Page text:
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Florence Given
Florence GivenCourtesy of Glance Production

I read Florence Given’s debut novel Girl Crush so you don’t have to

The writer’s debut novel is described ‘a hot, dark story’ and ‘a feminist reimagining of Jekyll and Hyde’ – but does it live up to that promise? Here, Eli Cugini offers an honest review

I’ve always been a little confused by how ‘Generation Z’ gets talked about nowadays, particularly since I am, apparently, one of them. (The cutoff seems to be somewhere between 1995 and 1997, which puts me, a 25-year-old PhD student, and my partner, a 27-year-old lecturer, in perplexing adjacency to the term ‘TikTok teen’.) But there’s clearly a thriving market for people who purport to be a voice for Gen Z, both for the sake of Zoomers who want guidance and relatable media, and for the sake of non-Zoomers who want to understand what interests and concerns young people.

Enter Florence Given, a 23-year-old writer, illustrator and queer feminist activist, who the Times has just hailed as ‘the Voice of Gen Z’ for her ‘sexual frankness’ in her 2020 bestseller Women Don’t Owe You Pretty and her first novel, Girl Crush, which debuted this week. Ironically, Girl Crush is about how Eartha, a 25-year-old bisexual woman with a large social media following, is tasked with the impossible demand of being a ‘voice of a generation’ and is almost, well, crushed by it. But despite this seeming disavowal of the idea of being a Gen Z Voice, Given is clearly passionate about the lives of women and giving shape to their experiences; where the book breaks down is both in the limits of its perspective and in its frenzied desire to pack in every topic of discussion.

The book follows Eartha as she leaves her crappy boyfriend – he has a dangly earring, which the novel appears to think is the root of original sin – and ventures into the world of queer dating, while also becoming a popular creator on the social media site ‘Wonderland’, which resembles Instagram but also appears to have some vague Black Mirror deal going on where people ‘plug in’ and project themselves into the site for days at a time. Faced with adoring fans who demand her continual attention and persecutors who police her slightest action, Eartha tries to incessantly curate her online persona with the help of her shadowy agent, while the real-life Eartha starts to neglect herself and her relationships.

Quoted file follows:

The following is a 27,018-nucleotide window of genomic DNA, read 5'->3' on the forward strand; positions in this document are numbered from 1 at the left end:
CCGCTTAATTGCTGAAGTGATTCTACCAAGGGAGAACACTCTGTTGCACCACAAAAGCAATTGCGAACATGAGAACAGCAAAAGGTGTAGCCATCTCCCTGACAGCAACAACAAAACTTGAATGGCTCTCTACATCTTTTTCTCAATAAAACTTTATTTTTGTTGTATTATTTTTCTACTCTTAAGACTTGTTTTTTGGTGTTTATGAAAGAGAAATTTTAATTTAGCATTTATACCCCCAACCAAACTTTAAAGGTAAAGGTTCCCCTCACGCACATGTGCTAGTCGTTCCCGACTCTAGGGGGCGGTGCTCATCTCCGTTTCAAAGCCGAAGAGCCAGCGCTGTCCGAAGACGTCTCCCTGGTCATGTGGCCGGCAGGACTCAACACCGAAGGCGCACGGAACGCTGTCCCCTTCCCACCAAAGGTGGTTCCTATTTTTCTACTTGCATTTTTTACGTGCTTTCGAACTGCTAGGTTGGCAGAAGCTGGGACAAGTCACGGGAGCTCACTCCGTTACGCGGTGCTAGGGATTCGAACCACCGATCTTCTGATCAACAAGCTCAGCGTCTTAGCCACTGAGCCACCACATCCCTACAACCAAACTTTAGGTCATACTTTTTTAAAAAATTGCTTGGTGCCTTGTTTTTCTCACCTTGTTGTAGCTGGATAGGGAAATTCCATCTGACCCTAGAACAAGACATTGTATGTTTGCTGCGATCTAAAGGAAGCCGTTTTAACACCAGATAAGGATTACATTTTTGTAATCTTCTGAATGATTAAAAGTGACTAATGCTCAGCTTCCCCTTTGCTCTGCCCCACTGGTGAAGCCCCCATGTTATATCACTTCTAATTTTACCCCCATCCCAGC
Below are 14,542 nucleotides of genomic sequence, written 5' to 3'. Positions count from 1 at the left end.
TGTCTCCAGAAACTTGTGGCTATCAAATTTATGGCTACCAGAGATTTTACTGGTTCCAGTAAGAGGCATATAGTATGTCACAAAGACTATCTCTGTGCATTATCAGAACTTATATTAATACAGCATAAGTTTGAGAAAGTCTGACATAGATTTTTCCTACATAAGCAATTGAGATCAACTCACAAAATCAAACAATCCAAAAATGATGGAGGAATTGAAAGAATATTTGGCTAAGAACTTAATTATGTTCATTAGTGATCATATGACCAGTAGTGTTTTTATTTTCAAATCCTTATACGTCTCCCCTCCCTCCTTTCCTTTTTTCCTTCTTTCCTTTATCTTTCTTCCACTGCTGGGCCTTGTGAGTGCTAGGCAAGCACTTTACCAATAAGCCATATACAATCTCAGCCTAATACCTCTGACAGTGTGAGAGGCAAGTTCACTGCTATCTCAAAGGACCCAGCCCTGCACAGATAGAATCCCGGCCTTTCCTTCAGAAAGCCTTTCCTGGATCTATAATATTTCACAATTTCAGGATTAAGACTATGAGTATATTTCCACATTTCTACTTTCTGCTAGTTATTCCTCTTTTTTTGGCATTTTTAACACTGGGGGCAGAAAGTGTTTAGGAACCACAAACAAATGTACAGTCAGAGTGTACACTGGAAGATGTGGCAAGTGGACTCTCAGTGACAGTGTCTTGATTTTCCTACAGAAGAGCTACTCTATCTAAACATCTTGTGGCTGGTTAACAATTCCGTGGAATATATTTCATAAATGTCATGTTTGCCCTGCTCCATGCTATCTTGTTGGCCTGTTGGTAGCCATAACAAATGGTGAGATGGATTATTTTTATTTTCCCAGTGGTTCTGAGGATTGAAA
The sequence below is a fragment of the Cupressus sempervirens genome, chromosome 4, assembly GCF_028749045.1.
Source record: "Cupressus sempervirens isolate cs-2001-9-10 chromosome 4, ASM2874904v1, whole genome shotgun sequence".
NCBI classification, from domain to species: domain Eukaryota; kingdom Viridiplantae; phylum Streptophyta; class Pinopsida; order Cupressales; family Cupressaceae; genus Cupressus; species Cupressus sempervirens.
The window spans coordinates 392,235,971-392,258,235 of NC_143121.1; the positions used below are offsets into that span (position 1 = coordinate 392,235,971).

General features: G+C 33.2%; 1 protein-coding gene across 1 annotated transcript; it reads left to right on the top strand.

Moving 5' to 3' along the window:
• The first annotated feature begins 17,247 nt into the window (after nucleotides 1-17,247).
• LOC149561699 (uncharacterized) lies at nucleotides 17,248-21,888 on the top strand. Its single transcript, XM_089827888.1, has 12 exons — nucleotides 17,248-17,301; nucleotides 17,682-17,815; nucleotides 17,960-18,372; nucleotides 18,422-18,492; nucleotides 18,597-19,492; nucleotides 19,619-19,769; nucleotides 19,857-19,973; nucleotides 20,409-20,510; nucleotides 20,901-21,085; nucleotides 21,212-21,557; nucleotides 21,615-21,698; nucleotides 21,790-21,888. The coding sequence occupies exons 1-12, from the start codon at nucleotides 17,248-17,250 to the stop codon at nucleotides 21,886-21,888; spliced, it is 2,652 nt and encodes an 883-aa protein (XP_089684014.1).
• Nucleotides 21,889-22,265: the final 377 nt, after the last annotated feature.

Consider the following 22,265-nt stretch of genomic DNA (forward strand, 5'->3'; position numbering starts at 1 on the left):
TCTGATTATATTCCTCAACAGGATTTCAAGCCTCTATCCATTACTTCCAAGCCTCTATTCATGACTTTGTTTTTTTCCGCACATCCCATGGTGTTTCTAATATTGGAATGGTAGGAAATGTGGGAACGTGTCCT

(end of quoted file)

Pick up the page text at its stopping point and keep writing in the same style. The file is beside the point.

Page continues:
Girl Crush is, or intends to be, many things: a guide for young women in bad relationships, an exploration of queer dating culture, a cautionary tale about the pressures of social media, an anti-‘cancel culture’ novel, a dystopian sci-fi, a serious treatment of sexual assault. (The book generally drops previous threads in the pursuit of new ones; it’s impossible not to suspect that Given would have fared better writing a book of essays.) The book is also emblazoned with Given’s signature branding, with its title coming from one of Given’s t-shirt designs (“Maybe it’s a girl crush, maybe you’re queer”) and the cover image resembling one of Given’s distinctive gap-toothed illustrations. Eartha even gushes over the “Maybe it’s a girl crush” line after she finds it graffitied on a wall, a move so dazzlingly self-satisfied that Philip Roth must have grudgingly rotated in his grave.

I will be honest here: the prose of Girl Crush leaves something to be desired. For every moment that raises a chuckle – such as the neighbour couple that blasts “Tainted Love” by Soft Cell as a prelude to raucous post-fight sex – there is another that entertains a little less deliberately, such as “I look down at my nipples. They’re hard.” But I’m more troubled by the sheen of panic found within the novel: Girl Crush is trying valiantly to be so many different things for its readers, and it feels like it’s fighting the slickness of its marketing. Both the tagline – “a hot, dark story” – and the blurb’s hook – “a feminist reimagining of Jekyll and Hyde” – are inaccurate, though the sudden, repetitive use of “it seems like there are two sides to you” in the last 50 pages seems designed to hastily half-justify the pre-agreed Jekyll idea. “Hot, dark story” suggests a sexy vampire lady keeping you locked in her basement, but the breezy sex comedy of the book’s middle third is sharply divorced from the book’s ‘dark’ content, which is very serious and not remotely sexy. If someone tells you this book is a fun summer read, they have not read it.

When writers announce themselves as Gen Z, it usually precedes their self-identification as an authority, a person who can speak to what young people are feeling. But being an authority on anything at 23, including an authority on other 23-year-olds, is basically impossible, and Girl Crush ends up backed into a corner, trying to provide authenticity and tidy messaging and solutions that it can’t reasonably provide. Given is an adult and a successful professional and I don’t wish to detract from her agency, but I wonder if the ravenous market for fully-formed Gen Z ‘voices of a generation’ is actually serving anyone well here. If there’s a consistent message in Girl Crush, it’s that Eartha has a lot to learn, and the constraints of her platform are interested in making her pretend to be insecure and uncertain while actually performing endless surety and wisdom, dispensing snappy taglines and throwing them onto merch. And the exact media economy that’s supposed to reassure young people ends up making them believe that they should already have all the answers.